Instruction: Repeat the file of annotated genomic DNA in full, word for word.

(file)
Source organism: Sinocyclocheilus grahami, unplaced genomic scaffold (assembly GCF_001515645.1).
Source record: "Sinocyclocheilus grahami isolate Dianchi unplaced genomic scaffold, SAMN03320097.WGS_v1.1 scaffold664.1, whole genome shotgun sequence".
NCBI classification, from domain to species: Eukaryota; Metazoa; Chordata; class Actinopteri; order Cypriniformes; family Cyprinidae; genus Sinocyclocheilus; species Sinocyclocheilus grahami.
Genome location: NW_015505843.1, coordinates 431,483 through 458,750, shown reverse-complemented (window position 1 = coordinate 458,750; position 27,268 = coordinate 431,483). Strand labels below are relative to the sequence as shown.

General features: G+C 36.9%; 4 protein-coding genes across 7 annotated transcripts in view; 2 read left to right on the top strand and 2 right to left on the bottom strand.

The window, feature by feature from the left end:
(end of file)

Source organism: Sinocyclocheilus grahami, unplaced genomic scaffold (assembly GCF_001515645.1).
Source record: "Sinocyclocheilus grahami isolate Dianchi unplaced genomic scaffold, SAMN03320097.WGS_v1.1 scaffold664.1, whole genome shotgun sequence".
NCBI classification, from domain to species: Eukaryota; Metazoa; Chordata; class Actinopteri; order Cypriniformes; family Cyprinidae; genus Sinocyclocheilus; species Sinocyclocheilus grahami.
Genome location: NW_015505843.1, coordinates 431,483 through 458,750, shown reverse-complemented (window position 1 = coordinate 458,750; position 27,268 = coordinate 431,483). Strand labels below are relative to the sequence as shown.

General features: G+C 36.9%; 4 protein-coding genes across 7 annotated transcripts in view; 2 read left to right on the top strand and 2 right to left on the bottom strand.

The window, feature by feature from the left end: